In 2006, Debora finished her first year of painting and drawing studies at the University of the Arts.
Eight years before, she had immigrated from Portugal to South River, N.J., with her mother, Maria Eduarda, who is known as Eddie, and her two older brothers. Debora loved her family, but was determined to stay in Philly that summer. She signed up for summer classes so her mother would go for it.
Debora's first adventure was hair-related. She had always had long hair, but took her roommate's offer to cut it short. Debora was so stunned by the person in the mirror that she couldn't leave her hair alone. Snip snip. Snip snip. Soon, there wasn't much to work with. She gave up and shaved her head.
Around this time Adrian, who grew up in Langhorne, was moving back in with his parents, Eleanor and Gary, who had moved to Bella Vista. Adrian had recently returned from two months in California, playing his guitar on every beach he could. The trip was financed with money he had saved from gigs as an assistant disc jockey. When the money ran out, Adrian came back east to determine his future. Among his first decisions: He cut his shoulder-length, surfer-boy hair down to barely military length. "I needed a fresh start," Adrian said.
One August night, Debora and some friends walked along Broad Street so one of them could meet up with a boy. That boy was Adrian.
It didn't take long for Adrian and Debora to spot each other's short hair. "It was an opportunity for us to talk about what had happened to our hair," Debora said.
The meeting point was near Cirque de Soleil's big tent at Broad and Washington Streets, and as Debora and Adrian talked, they spotted a ticket on the ground. The two went off to find someone to give the ticket to. Along the way, they learned of their mutual love of music and adventure.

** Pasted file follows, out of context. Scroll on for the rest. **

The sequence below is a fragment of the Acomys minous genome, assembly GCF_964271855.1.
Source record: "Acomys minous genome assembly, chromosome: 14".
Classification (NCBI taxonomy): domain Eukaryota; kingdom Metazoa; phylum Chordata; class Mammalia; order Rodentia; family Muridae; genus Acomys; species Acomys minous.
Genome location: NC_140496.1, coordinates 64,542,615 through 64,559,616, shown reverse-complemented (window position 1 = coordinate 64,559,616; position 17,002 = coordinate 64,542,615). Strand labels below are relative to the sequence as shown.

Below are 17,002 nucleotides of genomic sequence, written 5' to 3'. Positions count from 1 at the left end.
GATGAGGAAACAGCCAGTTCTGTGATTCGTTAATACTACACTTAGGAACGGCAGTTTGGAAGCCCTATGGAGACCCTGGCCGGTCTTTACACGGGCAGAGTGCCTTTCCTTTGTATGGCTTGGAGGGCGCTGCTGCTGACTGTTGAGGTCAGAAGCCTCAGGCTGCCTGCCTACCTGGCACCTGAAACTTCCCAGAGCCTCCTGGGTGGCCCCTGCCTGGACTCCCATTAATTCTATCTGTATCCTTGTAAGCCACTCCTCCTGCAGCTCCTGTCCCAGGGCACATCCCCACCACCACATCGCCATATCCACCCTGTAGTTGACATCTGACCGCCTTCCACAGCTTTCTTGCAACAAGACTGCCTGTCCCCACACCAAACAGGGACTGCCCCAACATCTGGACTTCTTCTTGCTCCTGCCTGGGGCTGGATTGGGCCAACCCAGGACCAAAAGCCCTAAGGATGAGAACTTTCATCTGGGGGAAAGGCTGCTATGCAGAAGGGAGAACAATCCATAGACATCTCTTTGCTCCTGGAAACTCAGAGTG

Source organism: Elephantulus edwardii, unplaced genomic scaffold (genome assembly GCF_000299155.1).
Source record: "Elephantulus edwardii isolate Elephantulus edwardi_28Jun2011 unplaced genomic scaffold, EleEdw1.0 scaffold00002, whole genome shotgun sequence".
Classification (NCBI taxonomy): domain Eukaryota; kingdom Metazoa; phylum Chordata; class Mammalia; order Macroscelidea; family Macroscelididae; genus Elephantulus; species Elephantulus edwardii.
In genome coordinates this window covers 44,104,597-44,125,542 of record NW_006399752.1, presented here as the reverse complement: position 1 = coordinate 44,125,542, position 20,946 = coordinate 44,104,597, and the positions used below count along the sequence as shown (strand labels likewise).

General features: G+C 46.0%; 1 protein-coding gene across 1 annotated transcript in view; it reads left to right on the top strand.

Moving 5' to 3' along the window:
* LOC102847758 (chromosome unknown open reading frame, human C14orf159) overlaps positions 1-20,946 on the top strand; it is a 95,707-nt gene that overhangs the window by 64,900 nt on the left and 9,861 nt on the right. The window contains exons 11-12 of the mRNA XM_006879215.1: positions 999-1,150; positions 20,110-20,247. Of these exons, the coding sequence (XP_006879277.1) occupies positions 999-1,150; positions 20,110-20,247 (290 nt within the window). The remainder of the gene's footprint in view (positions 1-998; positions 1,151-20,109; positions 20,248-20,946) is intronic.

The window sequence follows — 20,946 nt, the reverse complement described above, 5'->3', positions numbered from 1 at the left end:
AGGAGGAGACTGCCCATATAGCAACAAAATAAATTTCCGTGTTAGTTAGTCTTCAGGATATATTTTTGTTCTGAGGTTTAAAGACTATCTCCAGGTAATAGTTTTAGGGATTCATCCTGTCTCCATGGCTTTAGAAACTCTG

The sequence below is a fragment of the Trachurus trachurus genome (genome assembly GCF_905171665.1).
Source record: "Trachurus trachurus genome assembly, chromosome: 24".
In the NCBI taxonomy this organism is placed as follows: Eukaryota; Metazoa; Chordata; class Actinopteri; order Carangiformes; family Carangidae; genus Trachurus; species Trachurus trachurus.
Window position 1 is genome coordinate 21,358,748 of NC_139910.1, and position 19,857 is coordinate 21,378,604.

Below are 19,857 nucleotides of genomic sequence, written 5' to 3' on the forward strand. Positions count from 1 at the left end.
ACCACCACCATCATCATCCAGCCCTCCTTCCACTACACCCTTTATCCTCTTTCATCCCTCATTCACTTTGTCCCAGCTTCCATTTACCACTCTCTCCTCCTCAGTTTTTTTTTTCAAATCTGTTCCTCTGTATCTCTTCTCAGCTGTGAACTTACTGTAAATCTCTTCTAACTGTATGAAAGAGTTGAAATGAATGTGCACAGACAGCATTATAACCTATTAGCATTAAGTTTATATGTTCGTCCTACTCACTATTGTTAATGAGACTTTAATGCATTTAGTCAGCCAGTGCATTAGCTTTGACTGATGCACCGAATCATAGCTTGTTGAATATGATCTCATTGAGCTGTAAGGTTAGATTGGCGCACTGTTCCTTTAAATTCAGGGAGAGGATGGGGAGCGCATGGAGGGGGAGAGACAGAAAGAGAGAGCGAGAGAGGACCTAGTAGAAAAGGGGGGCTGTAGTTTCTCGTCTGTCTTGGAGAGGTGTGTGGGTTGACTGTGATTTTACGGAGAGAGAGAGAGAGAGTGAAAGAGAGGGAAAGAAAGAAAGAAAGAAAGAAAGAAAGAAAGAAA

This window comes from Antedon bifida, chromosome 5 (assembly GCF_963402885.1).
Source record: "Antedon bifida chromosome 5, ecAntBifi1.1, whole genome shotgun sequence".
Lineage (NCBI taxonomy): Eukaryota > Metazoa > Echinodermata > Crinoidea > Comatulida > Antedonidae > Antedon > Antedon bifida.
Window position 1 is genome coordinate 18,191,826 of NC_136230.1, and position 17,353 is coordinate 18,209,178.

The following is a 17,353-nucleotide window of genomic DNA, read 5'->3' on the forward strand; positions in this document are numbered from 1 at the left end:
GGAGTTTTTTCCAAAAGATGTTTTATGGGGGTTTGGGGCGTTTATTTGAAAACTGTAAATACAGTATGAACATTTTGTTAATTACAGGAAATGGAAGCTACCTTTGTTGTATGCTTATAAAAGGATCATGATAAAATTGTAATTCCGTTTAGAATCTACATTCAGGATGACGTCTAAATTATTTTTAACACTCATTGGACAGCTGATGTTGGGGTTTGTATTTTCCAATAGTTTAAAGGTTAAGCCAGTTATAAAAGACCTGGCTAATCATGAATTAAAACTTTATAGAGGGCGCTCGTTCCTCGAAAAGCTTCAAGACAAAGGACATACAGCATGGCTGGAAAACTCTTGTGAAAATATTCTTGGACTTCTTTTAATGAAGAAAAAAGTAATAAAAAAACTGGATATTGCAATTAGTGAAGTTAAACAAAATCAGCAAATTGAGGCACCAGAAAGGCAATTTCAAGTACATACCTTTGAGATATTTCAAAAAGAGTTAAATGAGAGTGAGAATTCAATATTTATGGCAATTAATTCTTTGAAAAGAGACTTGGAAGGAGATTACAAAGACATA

The group headed to Rittenhouse Square to play music in the park, and then wound up at someone's house, listening to Adrian and others jam on their instruments until very late. Everyone crashed. In the morning, Adrian left early for his counter job at the Marathon Grill, leaving his flute and drum behind.
Debora quickly volunteered to return the drum, saying she would need his phone number to do so.
Adrian was "pretty darn happy" when Debora called. She returned his drum. They went to an open-mike night, and were then inseparable for a week. "We were just hanging out with each other, ignoring other people's calls," Debora said.
Adrian realized he hadn't seen much of his parents. He called to tell them he would cook that night, bought the ingredients for a fish dinner, and invited Debora.
Adrian's mother and Debora were soon sharing laughs and wine at dinner.
Debora soon persuaded Adrian to move into her apartment. "It sounds crazy, but we started living together within two weeks of knowing each other," she said.
How does forever sound?
In fall 2010, the couple invited tons of friends and family to their apartment to celebrate Debora's birthday. Adrian approached Eddie, Debora's mother. "Can I have your daughter's hand in marriage?" he asked.